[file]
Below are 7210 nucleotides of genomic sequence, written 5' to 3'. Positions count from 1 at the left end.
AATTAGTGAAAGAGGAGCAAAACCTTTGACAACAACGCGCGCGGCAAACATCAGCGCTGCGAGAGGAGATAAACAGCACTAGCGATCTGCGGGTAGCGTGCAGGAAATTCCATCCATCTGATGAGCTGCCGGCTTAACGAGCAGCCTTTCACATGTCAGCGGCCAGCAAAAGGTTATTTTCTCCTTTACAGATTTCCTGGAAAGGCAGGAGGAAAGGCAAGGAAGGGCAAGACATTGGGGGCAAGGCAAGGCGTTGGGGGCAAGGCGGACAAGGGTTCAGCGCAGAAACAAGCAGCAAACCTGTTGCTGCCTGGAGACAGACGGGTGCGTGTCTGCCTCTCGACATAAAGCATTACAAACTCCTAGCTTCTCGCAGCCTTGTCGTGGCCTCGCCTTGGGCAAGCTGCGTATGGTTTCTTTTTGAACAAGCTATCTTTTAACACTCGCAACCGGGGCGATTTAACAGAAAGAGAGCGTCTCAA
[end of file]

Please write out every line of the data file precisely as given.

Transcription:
Below are 7210 nucleotides of genomic sequence, written 5' to 3'. Positions count from 1 at the left end.
AATTAGTGAAAGAGGAGCAAAACCTTTGACAACAACGCGCGCGGCAAACATCAGCGCTGCGAGAGGAGATAAACAGCACTAGCGATCTGCGGGTAGCGTGCAGGAAATTCCATCCATCTGATGAGCTGCCGGCTTAACGAGCAGCCTTTCACATGTCAGCGGCCAGCAAAAGGTTATTTTCTCCTTTACAGATTTCCTGGAAAGGCAGGAGGAAAGGCAAGGAAGGGCAAGACATTGGGGGCAAGGCAAGGCGTTGGGGGCAAGGCGGACAAGGGTTCAGCGCAGAAACAAGCAGCAAACCTGTTGCTGCCTGGAGACAGACGGGTGCGTGTCTGCCTCTCGACATAAAGCATTACAAACTCCTAGCTTCTCGCAGCCTTGTCGTGGCCTCGCCTTGGGCAAGCTGCGTATGGTTTCTTTTTGAACAAGCTATCTTTTAACACTCGCAACCGGGGCGATTTAACAGAAAGAGAGCGTCTCAA